The Past, Present, and Future of Flintknapping: An Anthropological Perspective
Annual Review of Anthropology
Vol. 13: 187-203 (Volume publication date October 1984)
J J Flenniken
In lieu of an abstract, the publisher reproduces the first page of the article. (Link)

Letters to My Tutor….

My dearest Simone,

This article left me thinking of the various ways we make connections to the past.  Flenniken says,“As an anthropological term, flintknapping is simply the manufacture of stone tools by the reductive processes of flaking or chipping.” He also writes that “..flintknapping constitutes an anthropological concept whereby the processes of prehistoric flintknapping are better understood by modern flintknapping experiments.” He distinguished between people who simple make stone tools, artificers, and people like Donald Crabtree who are replicators, those who use the same tools, materials and methods employed by people of old (producing similar products and debris).

Shortly after reading this article, I was lost in thought about how magical it is to touch history in the way that replicators do. It’s one thing to visit the British Museum and gaze upon things that were used by such and such historical figure or to visit an historical site and touch structures and items that were used by early peoples. It’s quite a different thing to go through a similar process, to have the same considerations running through one’s mind, to make the same movements.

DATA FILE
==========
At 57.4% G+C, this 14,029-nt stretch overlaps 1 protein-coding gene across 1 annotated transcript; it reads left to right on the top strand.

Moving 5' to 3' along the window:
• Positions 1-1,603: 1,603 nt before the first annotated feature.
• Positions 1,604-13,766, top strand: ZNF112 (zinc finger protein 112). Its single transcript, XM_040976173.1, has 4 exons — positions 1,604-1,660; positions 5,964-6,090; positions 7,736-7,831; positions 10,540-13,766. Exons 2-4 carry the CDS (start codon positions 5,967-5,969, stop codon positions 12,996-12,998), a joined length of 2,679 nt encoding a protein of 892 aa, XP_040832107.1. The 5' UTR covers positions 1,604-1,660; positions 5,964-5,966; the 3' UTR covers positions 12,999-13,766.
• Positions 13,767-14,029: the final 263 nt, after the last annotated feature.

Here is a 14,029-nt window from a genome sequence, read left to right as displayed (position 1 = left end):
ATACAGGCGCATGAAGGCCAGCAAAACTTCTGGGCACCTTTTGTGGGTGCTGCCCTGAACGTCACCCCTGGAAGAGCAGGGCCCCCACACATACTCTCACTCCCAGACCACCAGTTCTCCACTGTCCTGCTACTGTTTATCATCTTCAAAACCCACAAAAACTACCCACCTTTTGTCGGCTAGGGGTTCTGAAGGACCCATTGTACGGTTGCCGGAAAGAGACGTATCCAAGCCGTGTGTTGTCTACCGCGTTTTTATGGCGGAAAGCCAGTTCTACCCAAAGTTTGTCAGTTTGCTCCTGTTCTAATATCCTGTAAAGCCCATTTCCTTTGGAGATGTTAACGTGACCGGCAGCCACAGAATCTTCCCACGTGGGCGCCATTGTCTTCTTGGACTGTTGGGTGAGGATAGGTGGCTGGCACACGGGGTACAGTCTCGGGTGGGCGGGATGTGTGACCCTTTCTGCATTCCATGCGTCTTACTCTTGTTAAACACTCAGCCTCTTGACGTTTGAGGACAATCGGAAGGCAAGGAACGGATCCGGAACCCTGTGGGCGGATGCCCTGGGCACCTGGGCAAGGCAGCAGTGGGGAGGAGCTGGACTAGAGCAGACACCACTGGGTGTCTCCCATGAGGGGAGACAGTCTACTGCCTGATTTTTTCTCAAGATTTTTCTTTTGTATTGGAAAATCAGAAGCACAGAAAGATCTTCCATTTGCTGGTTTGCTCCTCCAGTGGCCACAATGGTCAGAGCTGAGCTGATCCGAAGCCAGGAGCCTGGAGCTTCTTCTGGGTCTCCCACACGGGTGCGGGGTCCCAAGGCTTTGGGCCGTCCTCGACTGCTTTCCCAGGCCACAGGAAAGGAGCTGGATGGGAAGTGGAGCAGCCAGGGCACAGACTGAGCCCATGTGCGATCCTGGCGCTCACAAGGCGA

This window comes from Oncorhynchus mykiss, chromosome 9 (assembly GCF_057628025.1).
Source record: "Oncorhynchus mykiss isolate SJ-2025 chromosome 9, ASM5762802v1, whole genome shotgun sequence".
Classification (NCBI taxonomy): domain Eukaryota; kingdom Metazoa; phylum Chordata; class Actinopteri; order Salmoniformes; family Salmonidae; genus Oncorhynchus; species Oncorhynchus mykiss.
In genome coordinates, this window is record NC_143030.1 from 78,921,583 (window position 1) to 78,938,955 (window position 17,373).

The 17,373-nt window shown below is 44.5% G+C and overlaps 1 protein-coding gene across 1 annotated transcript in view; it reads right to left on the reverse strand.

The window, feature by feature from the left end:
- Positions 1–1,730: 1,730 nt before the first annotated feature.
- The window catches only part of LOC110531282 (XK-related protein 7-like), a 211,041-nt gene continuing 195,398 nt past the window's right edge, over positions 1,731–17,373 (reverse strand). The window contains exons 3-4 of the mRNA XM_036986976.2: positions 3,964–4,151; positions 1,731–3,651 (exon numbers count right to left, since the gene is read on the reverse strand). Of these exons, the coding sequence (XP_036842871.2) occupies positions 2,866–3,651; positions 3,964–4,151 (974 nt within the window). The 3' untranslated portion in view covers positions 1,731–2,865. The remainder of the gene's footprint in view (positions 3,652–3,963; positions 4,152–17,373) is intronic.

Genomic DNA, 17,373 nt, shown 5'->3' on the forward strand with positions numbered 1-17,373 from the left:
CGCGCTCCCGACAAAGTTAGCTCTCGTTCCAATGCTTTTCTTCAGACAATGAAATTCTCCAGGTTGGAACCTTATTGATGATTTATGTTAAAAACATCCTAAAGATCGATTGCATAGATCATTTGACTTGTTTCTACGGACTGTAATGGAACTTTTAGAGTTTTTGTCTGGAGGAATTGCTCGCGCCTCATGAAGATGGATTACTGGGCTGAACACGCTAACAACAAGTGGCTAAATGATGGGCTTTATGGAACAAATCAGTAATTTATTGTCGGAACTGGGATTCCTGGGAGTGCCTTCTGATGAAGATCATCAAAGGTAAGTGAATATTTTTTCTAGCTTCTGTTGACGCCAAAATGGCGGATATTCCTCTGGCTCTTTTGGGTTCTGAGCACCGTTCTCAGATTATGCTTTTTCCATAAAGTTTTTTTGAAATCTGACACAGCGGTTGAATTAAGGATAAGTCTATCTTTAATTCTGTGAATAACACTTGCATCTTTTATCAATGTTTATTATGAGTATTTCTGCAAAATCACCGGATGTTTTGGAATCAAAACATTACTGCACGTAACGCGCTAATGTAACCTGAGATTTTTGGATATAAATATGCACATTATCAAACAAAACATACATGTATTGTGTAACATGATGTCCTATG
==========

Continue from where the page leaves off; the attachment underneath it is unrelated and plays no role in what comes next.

This connection to the past is one of the reasons that despite being tomboyish/bohemian as a child, I always loved wearing long dresses, hooped dresses, formal wear. In fifth or sixth grade I played the old woman on the “Old Woman in the Shoe” parade float. Yes, not exactly an historical figure, but … The music teacher loaned me a prairie-styled dress and bonnet to wear. I didn’t want to take the dress off. I loved gently lifting the skirt to walk up stairs. I loved the feel of the fabric brushing back against my legs with every stride. And somehow the feeling of being a bit out of place when walking among people in normal dress also highlighted the connection to a past time when most women wore such dresses and made such movements.

This connection is one of the great parts of reading your diaries. You share so many of your simple and grand thoughts, your simple and grand movements.

I’ll leave you with that.